11.17 p.m.

Rear-Admiral Beamish

I should like to say a few words on this Bill with which I have been identified for a considerable period. On this the final stage of the Bill in this House, I wish to draw attention to its prospective effects in checking the pollution of our rivers and streams. The fact of the matter is that the condition of our rivers and streams at present, owing to the industrial revolution and the stifling of the public conscience, is a tragedy. The purity of our streams has been sacrificed almost to the point of permanent extinction over great areas of the country. I ask a question as to whether the Bill would enable our people to recover, in part at least, the heritage which is represented by the purity of our streams. I feel considerable doubt in that respect, although I agree that we have here a welcome and long-delayed Measure which, if enforced—and I would emphasise that—will do immense good, and is capable, I believe, of reducing substantially the pollution of our rivers. I would ask whether the laws which at present exist apart from this Bill can and will be enforced. If the answer to that question is in the negative, it appears to me that we shall find the greatest difficulty in doing anything effective.

I am not suggesting putting anything further into the Bill, because that would not be in order; but there are Acts of Parliament at the present time which would enable this Measure to be enforced if the powers given under them were utilised. But, as the case stands at the present time, the Rivers Pollution Prevention Acts initiated about 1876 are not put into force. They are full of legal loopholes and channels, as a result of which impurities are allowed to reach our streams. Thus we have such sentences as: The best practical and available means are used to render the effluent harmless. Great play is made with that sort of sentence. When one realises that for many years the idea of commercial prosperity, and profits has been made an idol which had to be bowed down to, and that the effect has been that rivers, conveniently situated for factories, have been utilised almost as sewers, one must be impressed by the tragedy of it all. I want to remind the House of what the conditions are at the present time. I may say truthfully that there is not merely dual responsibility for the enforcement of the anti-pollution laws and of this particular law, but almost infinite overlapping responsibility on almost every river in this country; and that overlapping responsibility has been accepted for years past as a sort of normal feature of the situation. It is true to say that in some cases there are no fewer than three authorities concerned with the enforcement of the anti-pollution laws on one piece of river, and two of those authorities, with overlapping authority at the same time, are very often not only potential but also actual polluters of the stream themselves.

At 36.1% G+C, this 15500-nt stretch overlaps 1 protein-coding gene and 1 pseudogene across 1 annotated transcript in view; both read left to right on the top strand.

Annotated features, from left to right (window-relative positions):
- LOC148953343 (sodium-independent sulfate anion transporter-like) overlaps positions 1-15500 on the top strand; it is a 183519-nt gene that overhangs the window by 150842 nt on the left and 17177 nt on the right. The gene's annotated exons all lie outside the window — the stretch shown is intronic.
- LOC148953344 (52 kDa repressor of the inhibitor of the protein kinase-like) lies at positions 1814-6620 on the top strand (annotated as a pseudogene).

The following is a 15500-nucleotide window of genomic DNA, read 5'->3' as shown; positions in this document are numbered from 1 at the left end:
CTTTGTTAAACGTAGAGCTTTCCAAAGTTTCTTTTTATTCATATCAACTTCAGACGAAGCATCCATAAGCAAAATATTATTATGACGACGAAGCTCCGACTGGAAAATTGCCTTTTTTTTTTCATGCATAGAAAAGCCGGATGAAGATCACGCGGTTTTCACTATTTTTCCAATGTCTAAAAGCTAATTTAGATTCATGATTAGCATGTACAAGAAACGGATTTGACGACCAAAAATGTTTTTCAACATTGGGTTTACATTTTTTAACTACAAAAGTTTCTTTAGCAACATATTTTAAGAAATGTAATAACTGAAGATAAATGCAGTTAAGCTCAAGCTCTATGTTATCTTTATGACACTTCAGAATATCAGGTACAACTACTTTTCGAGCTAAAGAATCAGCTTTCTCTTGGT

There are more than 1,600 authorities altogether, and nearly 1,500 of them own and control, in one form or another, sewers and sewage plants which may pollute rivers. A number of them are actually concerned with the subject of this Bill, which is the draining of trade effluents, and they themselves, as I say, will become, unless the laws are carefully enforced, potential and actual polluters of the streams that they are supposed to look after. I hope that I have said enough to impress the House and, if I may humbly say so, the Minister also, that this Bill will permit purification of rivers to progress only if the laws are enforced, and, too, that the responsibility for the enforcement of those laws is at once so varied and so overlapping and divided as to make them well-nigh useless.

11.23 p.m.

Sir K. Wood

I would like to assure my hon. and gallant Friend that I shall endeavour to see that the Measure is put properly into operation, but I rely, in the first instance, upon the co-operation of the local authorities and the interests affected themselves. I may say that the provisions of this Bill are generally accepted and that I count upon general voluntary compliance with its provisions. I hope the time will not come when it will be necessary to enforce the penal side of the Measure. It has received general approval and the co-operation of local authorities and other interests alike, and I have every hope that the Bill will prove another step forward in the direction which my hon. and gallant Friend desires.